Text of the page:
LittleBigPlanet was arguably one of the first “killer apps” for Sony’s Playstation 3 console, and the forthcoming sequel, set to debut in January 2011, is one of the most eagerly-anticipated games of next year. I caught up with composer Paul Thomson to find out more about his work on the game, how Sibelius plays a part in the process, and the other projects he’s been working on.
Paul has quickly made a name for himself working on projects in film, TV and video games. I asked him how he got his start in the business.
“I did my MA in Film Music and then moved to London and got a job demoing pianos in Harrods,” he told me. “Through a friend I met there, I got a chance to help out at a music production company in Soho, and managed to make myself useful enough for them to give me a job. Following on from that, I set up my own company, got an agent and worked on all sorts of projects from producing records to scoring TV shows and commercials, programming on films, and eventually working my way into scoring games as well.”
With his experience in writing for different kinds of media, I asked Paul to describe the main differences between writing for, say, film and writing for games.
“There’s an important difference in that movies and TV are linear media, whereas games are often non-linear: music is often required to be adaptive or interactive in games. The score can react to the player’s decisions and also, especially in LittleBigPlanet, the composer needs to provide controls for the developer to be able to bring layers in and out of the music at key moments in the game.”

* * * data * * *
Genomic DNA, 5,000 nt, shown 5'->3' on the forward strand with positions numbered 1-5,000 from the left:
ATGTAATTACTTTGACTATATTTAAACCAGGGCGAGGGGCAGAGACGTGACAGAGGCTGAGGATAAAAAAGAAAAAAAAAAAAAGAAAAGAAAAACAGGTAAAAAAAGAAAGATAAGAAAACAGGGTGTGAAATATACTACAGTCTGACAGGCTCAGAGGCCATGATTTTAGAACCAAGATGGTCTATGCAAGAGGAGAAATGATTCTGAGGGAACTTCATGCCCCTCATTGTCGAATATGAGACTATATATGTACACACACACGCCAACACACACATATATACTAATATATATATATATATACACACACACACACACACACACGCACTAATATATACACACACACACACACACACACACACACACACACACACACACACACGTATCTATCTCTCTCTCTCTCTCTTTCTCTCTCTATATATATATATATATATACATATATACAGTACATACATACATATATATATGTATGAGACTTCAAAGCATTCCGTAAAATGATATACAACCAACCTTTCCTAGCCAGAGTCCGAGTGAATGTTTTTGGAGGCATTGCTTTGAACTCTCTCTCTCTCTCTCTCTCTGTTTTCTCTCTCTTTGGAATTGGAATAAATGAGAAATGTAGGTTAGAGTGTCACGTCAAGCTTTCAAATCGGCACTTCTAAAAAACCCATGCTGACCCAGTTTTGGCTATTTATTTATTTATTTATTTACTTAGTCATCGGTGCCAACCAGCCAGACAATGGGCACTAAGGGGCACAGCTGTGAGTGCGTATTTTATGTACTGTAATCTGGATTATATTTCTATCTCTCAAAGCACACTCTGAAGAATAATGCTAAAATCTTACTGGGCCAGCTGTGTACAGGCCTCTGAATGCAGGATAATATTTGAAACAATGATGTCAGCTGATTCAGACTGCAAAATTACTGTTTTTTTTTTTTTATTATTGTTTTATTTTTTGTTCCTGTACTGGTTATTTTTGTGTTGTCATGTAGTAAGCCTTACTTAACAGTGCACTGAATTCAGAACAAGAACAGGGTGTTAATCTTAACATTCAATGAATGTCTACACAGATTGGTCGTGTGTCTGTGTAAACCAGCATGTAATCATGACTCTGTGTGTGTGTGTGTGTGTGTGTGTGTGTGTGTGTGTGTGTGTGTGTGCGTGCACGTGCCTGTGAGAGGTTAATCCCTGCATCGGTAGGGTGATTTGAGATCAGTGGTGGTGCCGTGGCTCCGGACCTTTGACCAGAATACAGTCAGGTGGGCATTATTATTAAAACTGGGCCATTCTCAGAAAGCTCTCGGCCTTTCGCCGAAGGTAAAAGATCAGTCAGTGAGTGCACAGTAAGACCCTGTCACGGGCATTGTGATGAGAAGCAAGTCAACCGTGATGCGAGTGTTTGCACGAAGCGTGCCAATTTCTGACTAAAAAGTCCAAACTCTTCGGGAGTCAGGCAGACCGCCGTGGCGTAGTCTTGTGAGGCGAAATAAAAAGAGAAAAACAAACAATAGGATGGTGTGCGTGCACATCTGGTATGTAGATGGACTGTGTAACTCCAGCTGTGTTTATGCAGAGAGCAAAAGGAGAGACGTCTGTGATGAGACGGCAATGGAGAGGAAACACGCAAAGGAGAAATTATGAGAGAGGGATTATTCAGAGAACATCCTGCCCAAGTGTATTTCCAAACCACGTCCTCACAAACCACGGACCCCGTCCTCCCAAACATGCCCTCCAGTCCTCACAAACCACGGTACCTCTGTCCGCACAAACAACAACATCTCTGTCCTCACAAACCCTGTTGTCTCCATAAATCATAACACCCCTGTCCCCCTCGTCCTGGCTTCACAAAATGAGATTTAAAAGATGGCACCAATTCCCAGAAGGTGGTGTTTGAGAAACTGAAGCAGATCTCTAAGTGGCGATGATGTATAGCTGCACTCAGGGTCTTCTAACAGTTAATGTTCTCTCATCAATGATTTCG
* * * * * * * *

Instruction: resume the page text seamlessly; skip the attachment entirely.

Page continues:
All of which makes writing for games more challenging than writing for linear media, as Paul explained. “This introduces two layers of complexity. Firstly, you have to have all of this in mind when scoring and orchestrating the music – it all has to work together, but also different layers must be good on their own as well. Secondly, you have to be very careful when tracking everything: you can end up with massively complicated Pro Tools sessions with lots of bussing! You have to be able to hear everything at once, but also ensure nothing is accidentally ending up on two stems! Its definitely a left-brain/right-brain endeavour!”
I asked Paul what kind of a role Sibelius plays in his work on various projects. “Sibelius is incredibly important to my work process,” he told me. “I’ll often sketch something quickly to a manuscript pad, with rough chord symbols, important lines broken out, a kind of short score format: then I’ll lay those parts into Logic and export to Sibelius and start filling in the gaps. Just as often, though, I will improvise an idea on the piano, transfer that into Sibelius, and then orchestrate from there directly to the page. Of course when I then need to call in either a single player or a group of players, it’s so much easier to give them nicely-prepared parts. My orchestrator also uses Sibelius – it’s very simple for us to bounce things backwards and forwards between us.”
One of the other strings to Paul’s bow is the private orchestral sample library he produces, under the name Spitfire Audio. “I also use Sibelius to prep parts for Spitfire Audio. Sibelius is just so quick and easy to use – essential when a single day can mean 700 printed pages of score! The parts are so easy for the players to read as well – it’s an incredibly well thought-out program.”
With work on LittleBigPlanet 2 wrapped up ahead of the game’s January release, I asked Paul what comes next for him. “In the new year I will be starting work on a new series called Touch for the BBC. I scored the pilot a few months back with a large orchestra at Air Lyndhurst Hall in Hampstead. It’s very exciting as the creative team behind the show are so talented, and I’m confident its going to do well!”
I’m equally confident that Paul is going to continue to do well. Check out the teaser trailer for LittleBigPlanet 2 below, and visit Paul’s web site for more information on his past, present and future projects.